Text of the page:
Insights for the deeply romantic and deeply skeptical

An Hour Later You're Hungry Again Not Just With Chinese Food

The higher the highs, the lower the lows. The more fun you're having, the more you'll miss it when it's over. Happiness is relative, and once you've had some you want to be sustained in the manner to which you are accustomed. Read More

Maybe minds are better-off, unmet

Taoism resonates with me; as philosophy not religion (I have none). But I see the passage of your first quote completely differently. Here’s how I view it:

Beautiful/ugly; good/bad are value judgments. IOW: Beautiful is “good;” ugly is “bad” . . . while all four [as well as the other opposites in the quote] can be stimulating.

Further: All opposites arrive in tandem. Beautiful brings ugly with it (and vice versa); good brings bad... And the Tao te Ching counsels: We should let go of such judgments, begin to see that the world around us simply is; that beautiful/ugly, good/bad, etc., are individual interpretations of that which simply is.

I see “stimulating” also as your interpretation. One end of a spectrum is not intrinsically more stimulating than the other; it’s merely more to you [based on what you’ve written].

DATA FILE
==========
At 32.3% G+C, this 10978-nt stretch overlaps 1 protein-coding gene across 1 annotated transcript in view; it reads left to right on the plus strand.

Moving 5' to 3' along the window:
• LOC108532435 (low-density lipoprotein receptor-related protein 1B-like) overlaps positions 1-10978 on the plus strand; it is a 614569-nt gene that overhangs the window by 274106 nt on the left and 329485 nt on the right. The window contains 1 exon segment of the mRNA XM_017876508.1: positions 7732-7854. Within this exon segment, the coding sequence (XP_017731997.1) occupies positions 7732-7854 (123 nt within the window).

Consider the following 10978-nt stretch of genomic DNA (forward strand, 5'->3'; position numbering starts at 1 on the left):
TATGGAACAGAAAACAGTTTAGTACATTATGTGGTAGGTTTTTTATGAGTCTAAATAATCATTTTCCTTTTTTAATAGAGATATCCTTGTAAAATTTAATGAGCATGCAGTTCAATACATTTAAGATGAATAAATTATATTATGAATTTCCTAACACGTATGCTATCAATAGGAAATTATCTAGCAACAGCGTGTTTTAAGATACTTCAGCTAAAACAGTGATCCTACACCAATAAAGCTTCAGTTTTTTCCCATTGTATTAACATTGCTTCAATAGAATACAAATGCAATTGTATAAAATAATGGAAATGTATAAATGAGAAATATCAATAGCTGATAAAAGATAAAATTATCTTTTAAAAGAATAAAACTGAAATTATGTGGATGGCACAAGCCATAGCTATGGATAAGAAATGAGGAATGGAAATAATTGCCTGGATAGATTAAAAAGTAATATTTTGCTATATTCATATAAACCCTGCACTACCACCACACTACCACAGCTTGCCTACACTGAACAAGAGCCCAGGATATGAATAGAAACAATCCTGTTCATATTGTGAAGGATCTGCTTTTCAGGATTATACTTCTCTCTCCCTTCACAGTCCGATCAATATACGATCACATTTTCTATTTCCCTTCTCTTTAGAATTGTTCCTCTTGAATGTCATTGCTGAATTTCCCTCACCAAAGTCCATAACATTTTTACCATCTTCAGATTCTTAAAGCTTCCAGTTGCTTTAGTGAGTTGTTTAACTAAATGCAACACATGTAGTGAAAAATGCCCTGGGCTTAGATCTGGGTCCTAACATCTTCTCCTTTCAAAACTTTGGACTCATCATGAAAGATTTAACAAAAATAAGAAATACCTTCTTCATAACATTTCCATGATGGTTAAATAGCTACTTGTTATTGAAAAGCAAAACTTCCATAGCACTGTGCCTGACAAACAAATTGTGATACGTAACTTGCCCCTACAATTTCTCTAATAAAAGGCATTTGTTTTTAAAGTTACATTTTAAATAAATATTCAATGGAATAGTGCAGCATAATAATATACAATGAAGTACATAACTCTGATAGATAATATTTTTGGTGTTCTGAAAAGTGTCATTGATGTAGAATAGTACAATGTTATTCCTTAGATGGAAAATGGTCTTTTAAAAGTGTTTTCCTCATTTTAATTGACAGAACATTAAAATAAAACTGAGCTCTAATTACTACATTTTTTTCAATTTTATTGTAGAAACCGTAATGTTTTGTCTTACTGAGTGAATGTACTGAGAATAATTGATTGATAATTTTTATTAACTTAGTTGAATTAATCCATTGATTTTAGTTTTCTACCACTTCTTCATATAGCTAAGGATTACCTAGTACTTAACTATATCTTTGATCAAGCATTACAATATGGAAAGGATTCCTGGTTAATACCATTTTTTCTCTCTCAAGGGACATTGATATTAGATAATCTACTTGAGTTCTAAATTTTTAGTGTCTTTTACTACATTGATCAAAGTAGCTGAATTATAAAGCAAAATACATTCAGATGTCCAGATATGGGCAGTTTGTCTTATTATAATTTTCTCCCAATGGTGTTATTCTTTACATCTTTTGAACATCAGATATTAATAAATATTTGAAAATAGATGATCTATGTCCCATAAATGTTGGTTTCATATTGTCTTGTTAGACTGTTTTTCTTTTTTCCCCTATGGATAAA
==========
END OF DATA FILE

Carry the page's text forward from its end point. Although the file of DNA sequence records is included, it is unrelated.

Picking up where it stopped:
We’ve previously discussed damage done by value labels (several blogs ago); we couldn’t come to a meeting of minds back then. But seeing, here, how you interpret the words in the Tao te Ching, I think I understand how you came to your position.

I read somewhere [in the I Ching?] that Tao is capable of communicating with each entity in his/her/its own intrinsic language. Thus: You take from the words what you need; and I take from those same words what’s necessary for me . . . presumably, for each of us to evolve.

And if that’s the case, a meeting of minds might even be detrimental.

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Jeremy Sherman is an evolutionary epistemologist studying the natural history and practical realities of decision making.


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